Oh, one day I was shooting "Digital Man" in the desert, the day of the big explosion where I blow up a house with my gun alone. The house was rigged over a week with explosives that would send the entire desert to hell. The day comes, I am all set to pull the trigger staying only a hundred yards from the house. I am in my gear, look around, I cannot see one person, I mean all I saw were people hiding about 500 yards away in man made ditches. The firemen where hiding behind some other walls of the set, right next to it. I suddenly got ill to my stomach and thought, wait a minute, even the fire truck is parked so far out of the way, what the hell is going on here. I stopped the take in time, had the director called up and said to him, do you notice anything funny, or odd about this scene, he looked around, Phil Ross is his name. He got it right away, ok he said, I will be right here with you facing hell, how about that. He wanted that shot so bad he was willing to go down with me if needed. So he moved out of the frame but on the same line of fire as me. KABOOOOOOOM. The house explodes, comes at us, I mean everything from wood to doors and so on. It was like facing hell on open day. Nothing happened to either of us, luck had it... But for the future you must be nuts facing a wooden house that explodes into the sky only a few hundred yards away. NO THANKS!
Nowadays, in cinema, there are far more computer generated images and digital special effects than when you started in the business. Do you mind shooting in front of a blue or a green screen? Do you find it more difficult or less funny to work this way than to do "real, live fights" with other actors?
HMMMMM, yes it's a bit stupid but sometimes it is the only way if there must be monsters or dangerous animals, and they make it look so real and as an actor you need to raise to every occasion, you are used to it. I mean you need to learn to adapt real fast, even if you cannot do a thing, you say yes I can do it and learn while doing. Often I had to ride horses, I hate it, everybody asks, are you good with horses, and I say sure I am, but in the end all I do is just get on it and ride into the sunset and have only a prayer to get through it. But while you are doing it you are the guy in the film being the horse rider and it goes fine automatically, no time to think, just act.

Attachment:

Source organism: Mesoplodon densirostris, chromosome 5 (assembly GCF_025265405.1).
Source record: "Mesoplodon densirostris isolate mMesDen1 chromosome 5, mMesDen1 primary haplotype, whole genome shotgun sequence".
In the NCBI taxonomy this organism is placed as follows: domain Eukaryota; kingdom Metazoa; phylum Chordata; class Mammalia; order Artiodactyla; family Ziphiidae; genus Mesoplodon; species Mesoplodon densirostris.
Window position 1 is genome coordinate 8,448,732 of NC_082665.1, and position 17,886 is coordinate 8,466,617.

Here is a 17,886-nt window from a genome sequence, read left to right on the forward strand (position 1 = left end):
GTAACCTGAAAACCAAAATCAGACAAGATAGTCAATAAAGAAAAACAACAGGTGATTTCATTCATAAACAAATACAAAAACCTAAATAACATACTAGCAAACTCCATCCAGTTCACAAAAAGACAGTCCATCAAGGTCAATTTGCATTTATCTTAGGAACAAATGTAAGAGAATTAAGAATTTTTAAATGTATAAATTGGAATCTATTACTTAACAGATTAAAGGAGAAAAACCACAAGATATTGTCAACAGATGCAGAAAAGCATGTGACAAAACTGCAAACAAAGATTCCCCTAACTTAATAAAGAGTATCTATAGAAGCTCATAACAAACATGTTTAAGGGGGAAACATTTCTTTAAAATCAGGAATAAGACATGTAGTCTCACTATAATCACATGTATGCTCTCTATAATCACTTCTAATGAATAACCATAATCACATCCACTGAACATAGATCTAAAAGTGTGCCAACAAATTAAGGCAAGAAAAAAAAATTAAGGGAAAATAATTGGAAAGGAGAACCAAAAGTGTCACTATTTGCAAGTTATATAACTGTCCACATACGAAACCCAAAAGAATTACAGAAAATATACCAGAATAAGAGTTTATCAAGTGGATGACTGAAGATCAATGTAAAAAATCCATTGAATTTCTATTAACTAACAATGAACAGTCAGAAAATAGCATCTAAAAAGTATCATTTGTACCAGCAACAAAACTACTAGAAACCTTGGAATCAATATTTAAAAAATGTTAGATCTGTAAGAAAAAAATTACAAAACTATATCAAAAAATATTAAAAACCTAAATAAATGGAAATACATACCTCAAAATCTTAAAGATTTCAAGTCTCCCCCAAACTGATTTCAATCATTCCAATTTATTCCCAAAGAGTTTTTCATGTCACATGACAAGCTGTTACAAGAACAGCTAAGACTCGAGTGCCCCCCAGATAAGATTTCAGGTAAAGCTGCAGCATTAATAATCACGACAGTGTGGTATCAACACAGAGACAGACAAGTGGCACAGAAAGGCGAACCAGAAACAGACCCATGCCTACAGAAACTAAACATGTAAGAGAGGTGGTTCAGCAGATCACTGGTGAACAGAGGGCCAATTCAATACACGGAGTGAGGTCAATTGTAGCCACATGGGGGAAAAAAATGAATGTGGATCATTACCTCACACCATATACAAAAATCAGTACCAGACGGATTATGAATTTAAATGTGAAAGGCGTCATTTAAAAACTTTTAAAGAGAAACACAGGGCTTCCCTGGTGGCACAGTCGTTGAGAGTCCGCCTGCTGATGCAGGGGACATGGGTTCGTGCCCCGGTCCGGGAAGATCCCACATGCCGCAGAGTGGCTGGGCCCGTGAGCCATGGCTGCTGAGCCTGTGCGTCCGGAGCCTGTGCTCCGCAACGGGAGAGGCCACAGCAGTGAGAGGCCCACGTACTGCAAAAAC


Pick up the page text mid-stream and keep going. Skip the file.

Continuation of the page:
Looking back on all your past experiences on the sets, what are your very best and your very worst memories as an actor?
Best, "Dark Angel" a.k.a. "I Come in Peace", by beating the odds of getting blown up. Worst, having a small role as a bruiser and just sitting around most of the time. I am a work horse, I need action and excitement, I feed on it.
You once said "What Bloodsport was for Van Damme and Rocky for Stallone or Terminator for Arnold: it takes a huge box office hit to make big time regardless how good you and your talents are, so you have to keep at it till you happen to be in a film that does just that...". Even though you never reached the popularity of your fellow German speaking muscleman Arnold Schwarzenegger, you managed to make a name for yourself and work enough as an actor to make a good living. With the hindsight, what look do you take at your career in the movie industry, not just professionally but as a human/life experience?
Well, I say I am just really get going and now, with all that I know and learned, I can be a better man and actor and concentrate on what is the key to make it to the next level. I would have done things differently many times if I could now, I am too shy to play the Hollywood game, but it is a must, you need to sell out and go out and pretend to be more than you are and make people love you all the time, I did it for a while but got burned out, but for some reason I am now more up for it than ever, I have more energy than when I was 26. I take more classes, work on my techniques. I love films so much I would do everything for it, with good taste of course.
Lately, you did a film called "Goy", a German/USA co-production also starring Christopher Mitchum. It seems you also co-produced the film, and created your own company, "Matthias Hues Entertainment". Could you tell us a bit more about it? What are your plans for the future, both as an actor and a producer?
Yes, "Goy", I was only the co producer on it, meaning I helped in LA putting some touches to the film in a way of finding a casting director and some other elements that would help to speed up the production. But it is not my film nor do I have rights or ownership what so ever on it. "Matthias Hues Entertainment" is not active as of yet, as I am too busy to work on the acting in the moment. This will come to play later in my life. I love filming, am busy to get better roles all the time, I have some work cut out to move into better, bigger budget films, been close so many times to make the leap but still am trying hard to make this happen. Currently I am up for some bigger studio production, well let's see how this all turns out. I am happy and grateful to be in this biz and being part of this wonderful industry.